Sunday, August 24, 2014

Written on

Can Sci-Fi Romance Imagine Its Way Out of the Patriarchy?



Lady Business featured a post by author Kameron Hurley (THE MIRROR EMPIRE) called Gender, Family, Nookie: The Speculative Frontier. The title hinted at possible relevancy for sci-fi romance, so I read it. The gist of her piece is below:

I write about consent cultures. Matriarchies. Third genders. I write about futures at war, and at peace. Futures powered by bugs, or star magic, or Thundercats. If I'm writing about the limits of things, then I must step out of the narrow narrative boxes of broader media and many of my colleagues and seek out stuff that pushes at that, poking at it with a stick until it all comes undone. I read widely, and build on the work from the fringes that came before me — Geoff Ryman, Candas Jane Dorsey, Samuel Delany, Joanna Russ, and new work by folks like Jacqueline Koyanagi and Benjanun Sriduangkaew that challenges what we consider "normal" human relationships and gendered ways of being.


I found much of the article to be insightful since it's relevant to the overall potential of SFR (certainly one of fiction's "fringe" territories). Goodness knows I and others have discussed similar issues time and again over the years. Have you read "Beyond the Patriarchy: Breaking Free of Entrenched Gender Constraints in the SFR Genre" by Jody Wallace (Sci-Fi Romance Quarterly #3, June 13, 2014)? It's one of the best non-fiction pieces on SFR I've read so far this year. Here's a snippet:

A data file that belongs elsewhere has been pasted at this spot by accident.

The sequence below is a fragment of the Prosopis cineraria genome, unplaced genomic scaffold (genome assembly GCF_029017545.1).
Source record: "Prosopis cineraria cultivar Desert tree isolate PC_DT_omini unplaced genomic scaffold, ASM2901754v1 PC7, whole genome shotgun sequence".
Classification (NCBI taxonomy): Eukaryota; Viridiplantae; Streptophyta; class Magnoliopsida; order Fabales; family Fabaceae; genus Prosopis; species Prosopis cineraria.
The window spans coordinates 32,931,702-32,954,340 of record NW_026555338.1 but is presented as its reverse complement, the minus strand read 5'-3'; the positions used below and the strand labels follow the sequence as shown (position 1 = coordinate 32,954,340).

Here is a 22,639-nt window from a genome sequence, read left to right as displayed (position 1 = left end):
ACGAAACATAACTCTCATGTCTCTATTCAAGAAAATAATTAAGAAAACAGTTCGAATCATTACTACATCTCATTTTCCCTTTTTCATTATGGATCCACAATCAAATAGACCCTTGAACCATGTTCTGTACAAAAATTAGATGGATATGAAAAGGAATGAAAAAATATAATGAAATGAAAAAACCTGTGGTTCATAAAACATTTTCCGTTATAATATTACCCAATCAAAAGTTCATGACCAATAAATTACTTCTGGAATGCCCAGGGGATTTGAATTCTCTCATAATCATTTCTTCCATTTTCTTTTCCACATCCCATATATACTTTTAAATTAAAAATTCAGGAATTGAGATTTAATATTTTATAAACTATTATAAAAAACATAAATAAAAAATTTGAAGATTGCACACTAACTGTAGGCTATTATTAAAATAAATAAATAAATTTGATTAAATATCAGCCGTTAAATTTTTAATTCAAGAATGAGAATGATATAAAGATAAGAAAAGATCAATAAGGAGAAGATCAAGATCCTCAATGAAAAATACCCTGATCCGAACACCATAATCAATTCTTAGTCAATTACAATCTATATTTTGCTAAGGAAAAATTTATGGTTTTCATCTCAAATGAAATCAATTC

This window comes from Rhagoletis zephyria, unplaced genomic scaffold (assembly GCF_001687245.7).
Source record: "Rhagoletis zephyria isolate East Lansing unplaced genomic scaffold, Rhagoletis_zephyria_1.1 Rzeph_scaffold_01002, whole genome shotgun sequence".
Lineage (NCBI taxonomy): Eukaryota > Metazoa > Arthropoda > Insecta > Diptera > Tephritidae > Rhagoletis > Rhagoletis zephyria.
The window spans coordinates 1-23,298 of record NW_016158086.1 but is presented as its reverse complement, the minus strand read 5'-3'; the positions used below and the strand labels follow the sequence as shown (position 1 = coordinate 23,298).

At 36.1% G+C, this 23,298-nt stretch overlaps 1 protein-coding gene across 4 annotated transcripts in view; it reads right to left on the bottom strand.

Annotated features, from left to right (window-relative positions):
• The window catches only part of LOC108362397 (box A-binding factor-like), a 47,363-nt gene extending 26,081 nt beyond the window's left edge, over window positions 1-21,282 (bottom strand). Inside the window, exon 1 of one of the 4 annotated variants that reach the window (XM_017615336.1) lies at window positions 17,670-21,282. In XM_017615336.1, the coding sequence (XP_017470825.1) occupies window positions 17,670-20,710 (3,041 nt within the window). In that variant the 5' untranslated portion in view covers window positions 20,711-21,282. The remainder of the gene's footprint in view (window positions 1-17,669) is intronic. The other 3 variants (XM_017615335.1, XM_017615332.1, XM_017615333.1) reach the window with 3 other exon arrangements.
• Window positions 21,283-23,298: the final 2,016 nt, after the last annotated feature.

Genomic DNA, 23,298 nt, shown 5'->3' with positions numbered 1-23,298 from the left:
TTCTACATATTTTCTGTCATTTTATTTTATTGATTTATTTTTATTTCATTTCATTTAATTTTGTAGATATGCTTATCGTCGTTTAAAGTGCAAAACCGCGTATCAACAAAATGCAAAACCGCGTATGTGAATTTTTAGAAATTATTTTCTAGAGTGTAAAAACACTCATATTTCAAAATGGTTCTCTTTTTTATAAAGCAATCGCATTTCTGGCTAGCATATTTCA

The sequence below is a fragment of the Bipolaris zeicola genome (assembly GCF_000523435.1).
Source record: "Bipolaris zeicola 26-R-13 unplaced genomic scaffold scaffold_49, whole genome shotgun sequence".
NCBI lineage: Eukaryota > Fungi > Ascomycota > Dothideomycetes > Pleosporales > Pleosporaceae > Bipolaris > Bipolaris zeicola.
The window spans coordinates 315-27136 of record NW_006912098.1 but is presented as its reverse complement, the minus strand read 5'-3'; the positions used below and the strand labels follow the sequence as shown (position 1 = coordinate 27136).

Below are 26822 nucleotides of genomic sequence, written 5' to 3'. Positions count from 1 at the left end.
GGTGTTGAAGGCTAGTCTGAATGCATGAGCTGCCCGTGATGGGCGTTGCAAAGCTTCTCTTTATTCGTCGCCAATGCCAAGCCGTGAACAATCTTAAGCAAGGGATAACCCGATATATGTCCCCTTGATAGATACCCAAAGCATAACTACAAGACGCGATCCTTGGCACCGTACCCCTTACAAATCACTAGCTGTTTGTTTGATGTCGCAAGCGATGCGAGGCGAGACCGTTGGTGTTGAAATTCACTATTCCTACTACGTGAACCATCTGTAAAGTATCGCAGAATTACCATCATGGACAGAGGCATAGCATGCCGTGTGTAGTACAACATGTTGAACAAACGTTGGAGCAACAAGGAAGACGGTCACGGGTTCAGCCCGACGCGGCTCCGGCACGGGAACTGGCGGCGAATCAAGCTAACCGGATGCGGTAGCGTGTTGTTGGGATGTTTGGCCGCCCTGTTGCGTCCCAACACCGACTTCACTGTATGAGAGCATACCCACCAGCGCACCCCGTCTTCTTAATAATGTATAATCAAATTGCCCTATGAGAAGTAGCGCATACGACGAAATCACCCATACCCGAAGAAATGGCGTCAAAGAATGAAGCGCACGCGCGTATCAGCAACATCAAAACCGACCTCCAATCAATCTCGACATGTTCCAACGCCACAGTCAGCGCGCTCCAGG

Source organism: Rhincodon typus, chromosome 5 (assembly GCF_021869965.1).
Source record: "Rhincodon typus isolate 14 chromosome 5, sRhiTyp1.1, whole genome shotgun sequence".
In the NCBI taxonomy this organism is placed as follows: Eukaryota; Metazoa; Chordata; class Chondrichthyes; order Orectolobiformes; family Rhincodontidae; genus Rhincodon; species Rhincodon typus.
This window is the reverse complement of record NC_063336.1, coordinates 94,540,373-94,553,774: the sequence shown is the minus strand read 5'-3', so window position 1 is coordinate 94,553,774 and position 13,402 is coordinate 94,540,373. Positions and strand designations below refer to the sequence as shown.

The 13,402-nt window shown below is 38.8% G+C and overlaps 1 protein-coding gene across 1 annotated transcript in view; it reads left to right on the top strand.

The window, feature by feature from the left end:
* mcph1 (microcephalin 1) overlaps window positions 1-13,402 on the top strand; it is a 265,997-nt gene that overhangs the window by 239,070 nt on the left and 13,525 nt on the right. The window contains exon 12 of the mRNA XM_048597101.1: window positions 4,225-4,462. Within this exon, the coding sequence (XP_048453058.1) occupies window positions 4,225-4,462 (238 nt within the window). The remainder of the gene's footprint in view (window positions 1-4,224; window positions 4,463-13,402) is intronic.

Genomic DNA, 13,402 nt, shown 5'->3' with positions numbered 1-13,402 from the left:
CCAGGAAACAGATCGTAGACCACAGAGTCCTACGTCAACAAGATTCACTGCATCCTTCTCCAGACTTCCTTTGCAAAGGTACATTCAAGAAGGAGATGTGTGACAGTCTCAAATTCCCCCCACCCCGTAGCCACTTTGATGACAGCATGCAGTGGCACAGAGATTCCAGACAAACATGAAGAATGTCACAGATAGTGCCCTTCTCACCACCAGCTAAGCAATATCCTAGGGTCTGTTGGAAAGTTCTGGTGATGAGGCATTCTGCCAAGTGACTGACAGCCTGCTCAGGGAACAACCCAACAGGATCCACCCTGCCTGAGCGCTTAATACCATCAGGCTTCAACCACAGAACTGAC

Saturday, August 23, 2014

Written on

In Case You Missed Them: 15 Posts About Sci-Fi Romance Films



I've blogged about a fair number of SFR and romantic SF films that I'd seen, so I decided to compile them into a handy reference list. I'm presenting them in order of "best to worst" in terms of my personal taste, which is another way of saying your mileage may vary. Extremely, in some cases. :)


Thursday, August 21, 2014

Written on

2 Discounted Ebook Downloads: QUINTEN'S REVENGE and QUINTEN'S CHOICE by KS Augustin (Limited-time offer)



From August 21-31, 2014, you can buy two ebooks by KS Augustin at 50% off!

Her space operas QUINTEN'S REVENGE (2013) and QUINTEN'S CHOICE (2014 - new release!) will be half-price for those using Limited Run or Gumroad using the discount code “4ksaugustinreaders.”

Here are the covers and blurbs so you can learn more:

Tuesday, August 19, 2014

Written on

Two SFR #Protips

While taste is subjective, sci-fi romance, like any genre, has areas of ongoing growth and development. Many authors, at least according to various posts I've read, are committed to offering readers a great entertainment value. The way I see it, a commitment to craft isn't about achieving perfection--because art doesn't roll like that--but rather, about using techniques to the best of one's ability that can help make one's SFR more accessible and engaging--and not just in terms of the science.

The most plausible technological elements in the world aren't going to hold my attention if the story's subtext strikes me as problematic in some way. And that right there is a reason SFR can be viewed as one response to the historic dearth of character-driven/relationship-themed science fiction stories. SFR is an area of growth for SF and is helping to increase its appeal.

During my recent reading experience, I encountered two areas of potential growth for SFR: